1. A.

    Long-standing characteristics of Israel which are extrinsic to health

  1. 1.

    Israel’s small size, in terms of both area and population, its relatively young population, and its relatively mild weather in December 2020

Israel has a population of 9.3 million. As a result, the number of doses requiredFootnote 6 was a small fraction of the overall global supply, giving Israel agility and maneuverability in its purchasing. Meanwhile, Israel’s small size (about the same as New Jersey)Footnote 7 and highly urbanized population, minimized the transport and storage challenges associated with the Pfizer-BioNTech COVID-19 vaccine (henceforth referred to as “the Pfizer vaccine”, for short). Inter alia, a single state-of-the-art medical warehouse sufficed to store the nation’s entire Pfizer vaccine reserve in the requisite ultra-low-temperature freezers.Footnote 8 In addition, high population density increased the number of people who can easily access any particular community-based vaccination site – an important advantage with regard to the Pfizer vaccine.

Moreover, Israel’s population is relatively young (approximately 12% aged 65 or over) [6], reducing the amount of vaccine needed to rapidly vaccinate the bulk of the 60+ population.

And, with Israel being a small country geographically, the vast majority of aging and infirm Israelis apparently have a younger adult family member living in close geographic proximity,Footnote 9 who can accompany them to a vaccination site, while providing moral support and transportation assistance. The relatively mild December in Israel in 2020 also made it easier for older people to get to vaccination sites.

These facilitating factors - Israel’s small size, a mild winter, and a relatively youthful population - did not exist in some high-income countries [8]. For example, the US has a population of over 300 million, greatly increasing the amount of vaccine needed by that country. Canada faced the challenges of a large geographic area and parts of the country in which the population density is low [9]; these created a need for more storage facilities, greater investment in transportation, and a need for many more vaccination sites.Footnote 10 And several European countries have populations in which 20% or more are over age 65Footnote 11 [10], meaning that vaccination coverage of the elderly would require a greater vaccine supply in terms of doses per population. Thus, many countries faced opening conditions – in terms of geography, population size, and age distribution - that were substantially more challenging than those faced by Israel.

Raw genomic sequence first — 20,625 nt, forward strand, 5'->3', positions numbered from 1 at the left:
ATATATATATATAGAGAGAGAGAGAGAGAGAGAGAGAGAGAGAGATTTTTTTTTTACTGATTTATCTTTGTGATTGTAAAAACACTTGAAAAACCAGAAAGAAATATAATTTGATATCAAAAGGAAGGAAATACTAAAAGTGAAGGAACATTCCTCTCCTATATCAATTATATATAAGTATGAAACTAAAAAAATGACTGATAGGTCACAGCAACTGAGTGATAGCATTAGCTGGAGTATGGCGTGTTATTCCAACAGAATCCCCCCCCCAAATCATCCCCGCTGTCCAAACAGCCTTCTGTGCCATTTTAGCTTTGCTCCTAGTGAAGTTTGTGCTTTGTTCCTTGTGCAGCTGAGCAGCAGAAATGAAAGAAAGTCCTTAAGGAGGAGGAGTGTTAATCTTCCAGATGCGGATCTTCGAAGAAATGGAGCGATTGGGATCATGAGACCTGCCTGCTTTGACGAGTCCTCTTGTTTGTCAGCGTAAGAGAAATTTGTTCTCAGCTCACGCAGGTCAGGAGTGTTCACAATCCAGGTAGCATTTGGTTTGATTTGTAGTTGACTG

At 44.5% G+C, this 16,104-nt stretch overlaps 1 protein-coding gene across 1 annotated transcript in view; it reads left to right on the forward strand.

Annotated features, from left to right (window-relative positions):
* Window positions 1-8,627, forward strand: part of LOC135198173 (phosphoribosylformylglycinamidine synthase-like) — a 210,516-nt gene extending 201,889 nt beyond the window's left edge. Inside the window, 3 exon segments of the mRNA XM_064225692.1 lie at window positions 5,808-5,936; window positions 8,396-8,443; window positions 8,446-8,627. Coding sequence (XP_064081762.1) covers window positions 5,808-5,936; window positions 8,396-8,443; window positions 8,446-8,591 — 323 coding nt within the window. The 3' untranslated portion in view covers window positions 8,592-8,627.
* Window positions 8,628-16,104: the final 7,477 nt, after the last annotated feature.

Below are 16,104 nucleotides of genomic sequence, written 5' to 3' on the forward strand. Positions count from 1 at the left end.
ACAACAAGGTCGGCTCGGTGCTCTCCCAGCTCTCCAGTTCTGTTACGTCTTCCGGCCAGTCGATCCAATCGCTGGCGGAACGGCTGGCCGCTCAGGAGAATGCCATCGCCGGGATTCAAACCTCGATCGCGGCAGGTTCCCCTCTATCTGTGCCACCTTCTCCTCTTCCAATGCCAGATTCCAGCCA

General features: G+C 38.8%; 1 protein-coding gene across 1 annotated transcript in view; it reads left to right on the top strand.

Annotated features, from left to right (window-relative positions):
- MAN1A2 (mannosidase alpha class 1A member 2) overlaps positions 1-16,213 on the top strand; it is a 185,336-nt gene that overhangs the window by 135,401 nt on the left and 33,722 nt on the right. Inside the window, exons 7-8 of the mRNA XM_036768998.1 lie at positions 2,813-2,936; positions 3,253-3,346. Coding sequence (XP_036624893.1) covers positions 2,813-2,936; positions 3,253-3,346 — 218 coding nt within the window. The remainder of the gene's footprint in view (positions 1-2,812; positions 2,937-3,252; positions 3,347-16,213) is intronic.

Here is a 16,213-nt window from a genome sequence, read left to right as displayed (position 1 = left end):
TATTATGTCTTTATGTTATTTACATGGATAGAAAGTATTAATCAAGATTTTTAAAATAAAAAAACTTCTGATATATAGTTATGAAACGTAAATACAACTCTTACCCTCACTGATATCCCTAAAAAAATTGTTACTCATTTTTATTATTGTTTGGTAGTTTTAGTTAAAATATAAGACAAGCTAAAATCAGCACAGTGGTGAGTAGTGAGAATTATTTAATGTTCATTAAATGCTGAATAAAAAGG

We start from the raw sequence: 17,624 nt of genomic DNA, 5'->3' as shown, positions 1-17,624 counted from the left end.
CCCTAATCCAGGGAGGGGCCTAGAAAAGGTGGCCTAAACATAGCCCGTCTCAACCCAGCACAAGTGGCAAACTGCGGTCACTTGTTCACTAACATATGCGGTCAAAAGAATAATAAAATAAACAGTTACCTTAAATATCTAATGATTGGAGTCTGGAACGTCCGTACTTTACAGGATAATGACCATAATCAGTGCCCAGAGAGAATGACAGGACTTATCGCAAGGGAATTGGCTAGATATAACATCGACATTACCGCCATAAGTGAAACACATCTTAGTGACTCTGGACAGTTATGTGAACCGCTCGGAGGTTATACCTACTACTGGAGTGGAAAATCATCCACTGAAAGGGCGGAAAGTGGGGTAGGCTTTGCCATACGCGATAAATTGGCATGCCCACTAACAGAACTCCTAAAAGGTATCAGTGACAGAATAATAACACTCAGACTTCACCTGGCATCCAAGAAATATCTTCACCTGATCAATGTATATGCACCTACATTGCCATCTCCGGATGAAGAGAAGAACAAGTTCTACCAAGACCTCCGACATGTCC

1. 2.

    Israel has a centralized national system of governmentFootnote 12 (as opposed to a federal system of government)

Israel does not have states or regions which have independent decision-making authority on public health issues. While it does have active, and largely independent, local authorities and municipal governments, they play only a limited role in health care.Footnote 13 As such, coordination of a public health response across different levels of government was not needed and this may have allowed the Israeli government more flexibility in designing its rollout. It also provided clarity in that the national government had the primary responsibility for the vaccination campaign, in terms of planning, financing, and implementation.Footnote 14

In contrast, several high-income countries have federal systems, with significant implications for how public health efforts are organized. For example in the US, public health is administered and regulated primarily at the state level. On the other hand, it was the federal government that was responsible for promoting vaccine development, approving vaccines as safe and effective, procuring vaccines from pharmaceutical companies, and distributing them among, and to, states. This has led to some ambiguity regarding who is responsible and accountable for the success of the vaccination effort [11,12,13,14].

  1. 3.

    Israel has extensive experience in, and infrastructure for, planning and implementing prompt inter-sectoral responses to large-scale national emergencies.